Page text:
Posted by: Ann Corcoran | March 2, 2012

A little mind-bender from Taranto on the passing of Andrew Breitbart

In the last 24 hours much has been written about the untimely death of our media hero—Andrew Breitbart.   But, here is one testament by James Taranto at the Wall Street Journal that everyone should read and consider as we continue Breitbart’s work—for him and in honor of him.

Taranto suggests that Breitbart might in effect have understood Saul Alinsky better, and used his tactics more effectively than our commander-in-chief ever did.

On the points that Taranto highlights, I would agree, but I wouldn’t go so far as to raise Alinsky’s image by putting him at Breitbart’s level.  Indeed, I believe that Alinsky was a fundamentally evil man.  Many of his tactics are one’s we can use, but the underlying theme in “Rules for Radicals” was to use those political tactics to continually drive the wedge between the “have-nots” and the “haves.”  Creating chaos for chaos sake gave Alinsky joy. It was his religion.  He said as much.  That, surely, is something Breitbart would have opposed with all his being, while, in fact, it is the underlying goal for almost everything Barack Hussein Obama does.

So, here is how Taranto’s good thought-provoking column begins (hat tip:Judy):

“Humor is essential to a successful tactician, for the most potent weapons known to mankind are satire and ridicule. A sense of humor enables him to maintain his perspective and see himself for what he really is: a bit of dust that burns for a fleeting second. A sense of humor is incompatible with the complete acceptance of any dogma, any religious, political, or economic prescriptions for salvation.”–Saul Alinsky, “Rules for Radicals”

We roll our eyes whenever a conservative rails against Barack Obama for being an “Alinskyite radical.” A radical Obama may be–he himself has described his purpose as “fundamentally transforming America”–but an Alinskyite he is not. As a young man, he worked as a “community organizer,” but as we noted in 2008, he was an utter failure. The quote above helps explain why. It describes something close to the opposite of the dour, doctrinaire, self-important man who currently serves as president.

But the quote is an excellent epitaph for Andrew Breitbart, the conservative activist and new-media entrepreneur who died this morning at 43. “Breitbart was a revolutionary, and I mean that almost literally,” writes Commentary’s John Podhoretz. “He was one of the few people who seemed to understand in his marrow the transformation of the way we would get and understand news and politics–and how that transformation would undercut the ideological narrowness that was the dominating condition of the media in the second half of the 20th century.”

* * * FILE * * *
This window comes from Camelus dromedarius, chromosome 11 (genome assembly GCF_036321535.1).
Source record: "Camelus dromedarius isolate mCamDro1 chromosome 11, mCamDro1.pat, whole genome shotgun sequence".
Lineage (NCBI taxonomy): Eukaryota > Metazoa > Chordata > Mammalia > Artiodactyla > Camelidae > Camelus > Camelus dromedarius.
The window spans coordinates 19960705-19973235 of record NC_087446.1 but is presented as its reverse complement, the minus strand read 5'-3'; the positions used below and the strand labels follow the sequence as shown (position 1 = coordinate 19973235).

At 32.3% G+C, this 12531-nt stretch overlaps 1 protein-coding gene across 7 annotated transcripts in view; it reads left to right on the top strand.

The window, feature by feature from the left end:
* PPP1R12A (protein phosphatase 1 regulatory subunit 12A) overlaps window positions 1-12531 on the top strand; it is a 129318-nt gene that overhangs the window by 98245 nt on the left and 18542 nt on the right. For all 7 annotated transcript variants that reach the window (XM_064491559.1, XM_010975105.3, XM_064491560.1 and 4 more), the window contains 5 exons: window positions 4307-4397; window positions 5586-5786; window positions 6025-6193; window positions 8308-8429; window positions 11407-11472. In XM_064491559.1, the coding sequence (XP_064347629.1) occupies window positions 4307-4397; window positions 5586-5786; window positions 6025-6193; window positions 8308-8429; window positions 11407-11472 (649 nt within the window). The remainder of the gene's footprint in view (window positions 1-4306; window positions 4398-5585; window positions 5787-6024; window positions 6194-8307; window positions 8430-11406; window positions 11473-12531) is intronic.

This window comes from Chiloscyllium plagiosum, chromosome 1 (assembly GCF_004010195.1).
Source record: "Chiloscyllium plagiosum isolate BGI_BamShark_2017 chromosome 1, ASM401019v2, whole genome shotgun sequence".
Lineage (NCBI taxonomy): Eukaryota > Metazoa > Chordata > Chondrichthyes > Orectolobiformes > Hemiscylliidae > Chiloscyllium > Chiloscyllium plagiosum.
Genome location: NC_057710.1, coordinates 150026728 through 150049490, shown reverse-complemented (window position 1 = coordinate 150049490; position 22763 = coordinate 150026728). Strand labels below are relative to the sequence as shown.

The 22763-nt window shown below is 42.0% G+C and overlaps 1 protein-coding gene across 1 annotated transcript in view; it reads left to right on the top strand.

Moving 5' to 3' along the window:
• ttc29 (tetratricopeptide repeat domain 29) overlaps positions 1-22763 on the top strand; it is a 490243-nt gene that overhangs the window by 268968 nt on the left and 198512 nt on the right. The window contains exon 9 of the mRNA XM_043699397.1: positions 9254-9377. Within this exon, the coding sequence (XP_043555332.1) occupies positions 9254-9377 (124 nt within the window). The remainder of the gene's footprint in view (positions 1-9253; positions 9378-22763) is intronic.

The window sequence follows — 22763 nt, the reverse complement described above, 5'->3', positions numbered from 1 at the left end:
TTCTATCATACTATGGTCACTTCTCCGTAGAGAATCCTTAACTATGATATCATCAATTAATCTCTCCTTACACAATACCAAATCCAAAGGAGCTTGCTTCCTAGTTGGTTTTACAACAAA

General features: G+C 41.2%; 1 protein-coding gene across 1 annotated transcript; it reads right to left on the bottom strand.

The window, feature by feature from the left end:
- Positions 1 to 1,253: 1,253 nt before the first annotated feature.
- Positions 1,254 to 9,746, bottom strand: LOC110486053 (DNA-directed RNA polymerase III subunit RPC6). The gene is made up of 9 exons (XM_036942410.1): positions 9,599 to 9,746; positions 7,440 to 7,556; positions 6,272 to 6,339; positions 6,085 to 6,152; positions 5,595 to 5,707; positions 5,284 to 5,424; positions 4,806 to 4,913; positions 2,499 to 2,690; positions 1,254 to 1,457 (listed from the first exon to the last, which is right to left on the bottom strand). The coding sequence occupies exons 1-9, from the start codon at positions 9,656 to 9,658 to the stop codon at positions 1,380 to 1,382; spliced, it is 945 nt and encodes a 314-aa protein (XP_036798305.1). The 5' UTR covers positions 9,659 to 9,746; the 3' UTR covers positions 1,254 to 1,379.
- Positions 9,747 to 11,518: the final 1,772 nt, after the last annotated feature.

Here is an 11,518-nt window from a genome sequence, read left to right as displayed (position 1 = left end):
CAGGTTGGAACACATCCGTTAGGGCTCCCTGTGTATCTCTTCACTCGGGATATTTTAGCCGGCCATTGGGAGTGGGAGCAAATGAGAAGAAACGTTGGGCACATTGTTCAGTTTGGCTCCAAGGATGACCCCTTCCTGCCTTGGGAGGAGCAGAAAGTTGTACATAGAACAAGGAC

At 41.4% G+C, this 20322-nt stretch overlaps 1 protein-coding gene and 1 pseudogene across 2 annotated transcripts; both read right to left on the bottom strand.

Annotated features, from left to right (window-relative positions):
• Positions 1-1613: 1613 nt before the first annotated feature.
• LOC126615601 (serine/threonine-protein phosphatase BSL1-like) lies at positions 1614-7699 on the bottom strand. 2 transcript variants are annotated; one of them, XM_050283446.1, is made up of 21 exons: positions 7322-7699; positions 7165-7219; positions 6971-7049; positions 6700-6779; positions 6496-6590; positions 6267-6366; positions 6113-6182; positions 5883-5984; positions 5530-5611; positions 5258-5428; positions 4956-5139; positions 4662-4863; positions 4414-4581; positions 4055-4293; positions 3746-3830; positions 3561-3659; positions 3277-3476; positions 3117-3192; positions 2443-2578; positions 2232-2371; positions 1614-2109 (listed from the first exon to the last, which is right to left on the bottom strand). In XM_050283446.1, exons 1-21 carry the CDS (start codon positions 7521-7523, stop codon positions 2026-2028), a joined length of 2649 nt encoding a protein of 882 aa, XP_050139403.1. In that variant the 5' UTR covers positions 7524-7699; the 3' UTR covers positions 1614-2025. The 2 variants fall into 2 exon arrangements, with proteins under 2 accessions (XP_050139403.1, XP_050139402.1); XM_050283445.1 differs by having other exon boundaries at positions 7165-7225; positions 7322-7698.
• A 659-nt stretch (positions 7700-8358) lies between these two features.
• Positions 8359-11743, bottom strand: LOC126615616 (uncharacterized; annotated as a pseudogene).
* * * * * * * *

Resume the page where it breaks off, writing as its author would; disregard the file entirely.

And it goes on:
Like Alinsky, Breitbart employed unorthodox and sometimes unethical tactics to expose the corruption of the powerful. His targets were generally representatives of what he called, in an 2009 interview with this columnist, “the Democrat-media complex”: politicians (most notably ex-Rep. Anthony Weiner), journalistic organizations (NPR) and left-liberal advocacy groups (Acorn, the NAACP, Common Cause). Also like Alinsky, he was modest about what he could accomplish: “I’m not looking to slay the dragon,” he told us in 2009, “but I wanted to embarrass the dragon into being a more reasonable dragon.”

One key to understanding Breitbart’s effectiveness is Alinsky’s fourth rule: “Make the enemy live up to their own book of rules.” He demonstrated tolerance for bigotry at NPR and the NAACP, for violent partisan rhetoric at Common Cause, and for exploitation of the poor at Acorn. And he exposed Weiner, the sanctimonious male feminist, as a concupiscent con artist.

Read it all.

So remember Alinsky’s rules 4 and 5, and 13 (one I especially like) are pretty effective strategies.  I  definitely think we aren’t using humor and ridicule enough.  But,  remember too that Alinsky said the ends justify using almost any means, and I hope we all agree that the concept is foreign to how decent and honorable people think and behave.

From Rules:

“The third rule of ethics of means and ends is that in war the end justifies almost any means….”

For Obama, yes!  But for Breitbart, I doubt it.


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